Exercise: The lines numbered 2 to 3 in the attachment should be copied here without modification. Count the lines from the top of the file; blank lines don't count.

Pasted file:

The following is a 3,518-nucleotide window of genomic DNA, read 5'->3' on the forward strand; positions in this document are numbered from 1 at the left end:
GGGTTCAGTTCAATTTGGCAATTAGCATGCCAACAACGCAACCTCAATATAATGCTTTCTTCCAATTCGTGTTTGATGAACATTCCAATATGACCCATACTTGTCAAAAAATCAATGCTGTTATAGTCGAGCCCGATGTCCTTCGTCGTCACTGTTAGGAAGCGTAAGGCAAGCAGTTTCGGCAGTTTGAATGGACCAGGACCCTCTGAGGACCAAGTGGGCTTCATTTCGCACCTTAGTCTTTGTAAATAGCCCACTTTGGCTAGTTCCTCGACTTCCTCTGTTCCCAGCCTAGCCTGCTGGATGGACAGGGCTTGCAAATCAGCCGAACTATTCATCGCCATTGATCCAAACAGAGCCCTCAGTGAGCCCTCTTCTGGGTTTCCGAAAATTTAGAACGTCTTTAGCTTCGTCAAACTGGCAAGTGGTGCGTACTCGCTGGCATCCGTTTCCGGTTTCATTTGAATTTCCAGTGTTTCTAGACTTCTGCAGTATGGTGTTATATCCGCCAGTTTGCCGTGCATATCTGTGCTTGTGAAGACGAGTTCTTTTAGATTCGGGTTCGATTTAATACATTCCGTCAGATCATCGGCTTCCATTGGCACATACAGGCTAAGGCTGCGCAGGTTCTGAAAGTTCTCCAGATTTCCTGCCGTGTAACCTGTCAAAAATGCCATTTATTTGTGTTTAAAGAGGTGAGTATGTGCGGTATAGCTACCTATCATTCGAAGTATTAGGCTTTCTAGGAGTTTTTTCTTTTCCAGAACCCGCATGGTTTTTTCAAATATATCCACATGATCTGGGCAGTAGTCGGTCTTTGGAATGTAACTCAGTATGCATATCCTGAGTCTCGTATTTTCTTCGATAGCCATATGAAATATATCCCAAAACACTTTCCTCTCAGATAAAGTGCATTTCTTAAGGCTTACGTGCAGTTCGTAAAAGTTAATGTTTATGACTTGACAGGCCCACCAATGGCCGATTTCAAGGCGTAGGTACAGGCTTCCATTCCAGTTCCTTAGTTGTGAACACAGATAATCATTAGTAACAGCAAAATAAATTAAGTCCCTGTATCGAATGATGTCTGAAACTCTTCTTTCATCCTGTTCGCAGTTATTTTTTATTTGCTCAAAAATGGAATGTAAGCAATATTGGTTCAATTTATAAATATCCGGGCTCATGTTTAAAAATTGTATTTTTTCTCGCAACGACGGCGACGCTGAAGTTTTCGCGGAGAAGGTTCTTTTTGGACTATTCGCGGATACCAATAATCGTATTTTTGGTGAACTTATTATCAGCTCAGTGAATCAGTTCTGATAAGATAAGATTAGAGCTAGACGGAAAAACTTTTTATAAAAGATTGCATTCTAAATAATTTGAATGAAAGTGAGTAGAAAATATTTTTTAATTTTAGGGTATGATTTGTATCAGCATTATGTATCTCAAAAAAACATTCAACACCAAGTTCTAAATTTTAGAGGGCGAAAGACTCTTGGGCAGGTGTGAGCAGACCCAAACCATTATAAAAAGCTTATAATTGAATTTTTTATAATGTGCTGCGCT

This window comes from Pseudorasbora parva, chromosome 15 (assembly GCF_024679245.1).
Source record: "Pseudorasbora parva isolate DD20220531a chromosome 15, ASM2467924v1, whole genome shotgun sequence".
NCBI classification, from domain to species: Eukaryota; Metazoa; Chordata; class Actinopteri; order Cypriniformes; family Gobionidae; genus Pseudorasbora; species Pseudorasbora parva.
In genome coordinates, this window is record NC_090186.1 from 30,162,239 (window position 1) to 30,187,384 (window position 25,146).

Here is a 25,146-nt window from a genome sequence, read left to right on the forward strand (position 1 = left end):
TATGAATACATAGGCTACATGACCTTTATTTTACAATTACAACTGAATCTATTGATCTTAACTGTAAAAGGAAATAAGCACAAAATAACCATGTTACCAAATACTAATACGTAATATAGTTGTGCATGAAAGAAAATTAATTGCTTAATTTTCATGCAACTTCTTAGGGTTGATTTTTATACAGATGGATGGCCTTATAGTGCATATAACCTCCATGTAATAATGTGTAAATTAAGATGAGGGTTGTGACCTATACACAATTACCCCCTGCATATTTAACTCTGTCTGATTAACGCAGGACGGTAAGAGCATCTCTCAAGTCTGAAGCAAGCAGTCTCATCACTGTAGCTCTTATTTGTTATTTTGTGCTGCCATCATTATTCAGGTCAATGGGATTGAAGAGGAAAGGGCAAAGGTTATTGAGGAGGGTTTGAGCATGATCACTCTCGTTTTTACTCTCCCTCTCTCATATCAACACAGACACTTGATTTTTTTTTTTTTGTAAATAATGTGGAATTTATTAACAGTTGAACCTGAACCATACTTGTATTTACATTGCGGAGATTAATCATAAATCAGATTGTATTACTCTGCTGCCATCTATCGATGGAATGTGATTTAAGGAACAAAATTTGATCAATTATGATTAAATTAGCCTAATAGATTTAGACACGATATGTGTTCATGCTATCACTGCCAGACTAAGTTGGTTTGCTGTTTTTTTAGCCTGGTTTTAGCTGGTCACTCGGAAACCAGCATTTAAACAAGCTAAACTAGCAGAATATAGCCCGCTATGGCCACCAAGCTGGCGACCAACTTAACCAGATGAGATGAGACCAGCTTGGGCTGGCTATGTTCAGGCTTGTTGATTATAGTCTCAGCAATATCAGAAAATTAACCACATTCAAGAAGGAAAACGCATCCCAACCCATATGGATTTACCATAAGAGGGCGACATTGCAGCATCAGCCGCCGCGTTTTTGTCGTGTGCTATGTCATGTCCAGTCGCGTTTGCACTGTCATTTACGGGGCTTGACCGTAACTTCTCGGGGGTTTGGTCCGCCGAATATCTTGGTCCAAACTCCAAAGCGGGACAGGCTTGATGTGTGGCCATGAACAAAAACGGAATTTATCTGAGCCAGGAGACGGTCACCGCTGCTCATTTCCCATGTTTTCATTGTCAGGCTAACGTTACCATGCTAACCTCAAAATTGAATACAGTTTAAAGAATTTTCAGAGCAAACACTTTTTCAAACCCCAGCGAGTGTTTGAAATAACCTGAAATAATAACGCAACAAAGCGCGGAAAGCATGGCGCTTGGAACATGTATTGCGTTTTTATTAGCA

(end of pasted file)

GGGTTCAGTTCAATTTGGCAATTAGCATGCCAACAACGCAACCTCAATATAATGCTTTCTTCCAATTCGTGTTTGATGAACATTCCAATATGACCCATACTTGTCAAAAAATCAATGCTGTTATAGTCGAGCCCGATGTCCTTCGTCGTCACTGTTAGGAAGCGTAAGGCAAGCAGTTTCGGCAGTTTGAATGGACCAGGACCCTCTGAGGACCAAGTGGGCTTCATTTCGCACCTTAGTCTTTGTAAATAGCCCACTTTGGCTAGTTCCTCGACTTCCTCTGTTCCCAGCCTAGCCTGCTGGATGGACAGGGCTTGCAAATCAGCCGAACTATTCATCGCCATTGATCCAAACAGAGCCCTCAGTGAGCCCTCTTCTGGGTTTCCGAAAATTTAGAACGTCTTTAGCTTCGTCAAACTGGCAAGTGGTGCGTACTCGCTGGCATCCGTTTCCGGTTTCATTTGAATTTCCAGTGTTTCTAGACTTCTGCAGTATGGTGTTATATCCGCCAGTTTGCCGTGCATATCTGTGCTTGTGAAGACGAGTTCTTTTAGATTCGGGTTCGATTTAATACATTCCGTCAGATCATCGGCTTCCATTGGCACATACAGGCTAAGGCTGCGCAGGTTCTGAAAGTTCTCCAGATTTCCTGCCGTGTAACCTGTCAAAAATGCCATTTATTTGTGTTTAAAGAGGTGAGTATGTGCGGTATAGCTACCTATCATTCGAAGTATTAGGCTTTCTAGGAGTTTTTTCTTTTCCAGAACCCGCATGGTTTTTTCAAATATATCCACATGATCTGGGCAGTAGTCGGTCTTTGGAATGTAACTCAGTATGCATATCCTGAGTCTCGTATTTTCTTCGATAGCCATATGAAATATATCCCAAAACACTTTCCTCTCAGATAAAGTGCATTTCTTAAGGCTTACGTGCAGTTCGTAAAAGTTAATGTTTATGACTTGACAGGCCCACCAATGGCCGATTTCAAGGCGTAGGTACAGGCTTCCATTCCAGTTCCTTAGTTGTGAACACAGATAATCATTAGTAACAGCAAAATAAATTAAGTCCCTGTATCGAATGATGTCTGAAACTCTTCTTTCATCCTGTTCGCAGTTATTTTTTATTTGCTCAAAAATGGAATGTAAGCAATATTGGTTCAATTTATAAATATCCGGGCTCATGTTTAAAAATTGTATTTTTTCTCGCAACGACGGCGACGCTGAAGTTTTCGCGGAGAAGGTTCTTTTTGGACTATTCGCGGATACCAATAATCGTATTTTTGGTGAACTTATTATCAGCTCAGTGAATCAGTTCTGATAAGATAAGATTAGAGCTAGACGGAAAAACTTTTTATAAAAGATTGCATTCTAAATAATTTGAATGAAAGTGAGTAGAAAATATTTTTTAATTTTAGGGTATGATTTGTATCAGCATTATGTATCTCAAAAAAACATTCAACACCAAGTTCTAAATTTTAGAGGGCGAAAGACTCTTGGGCAGGTGTGAGCAGACCCAAACCATTATAAAAAGCTTATAATTGAATTTTTTATAATGTGCTGCGCT

This window comes from Pseudorasbora parva, chromosome 15 (assembly GCF_024679245.1).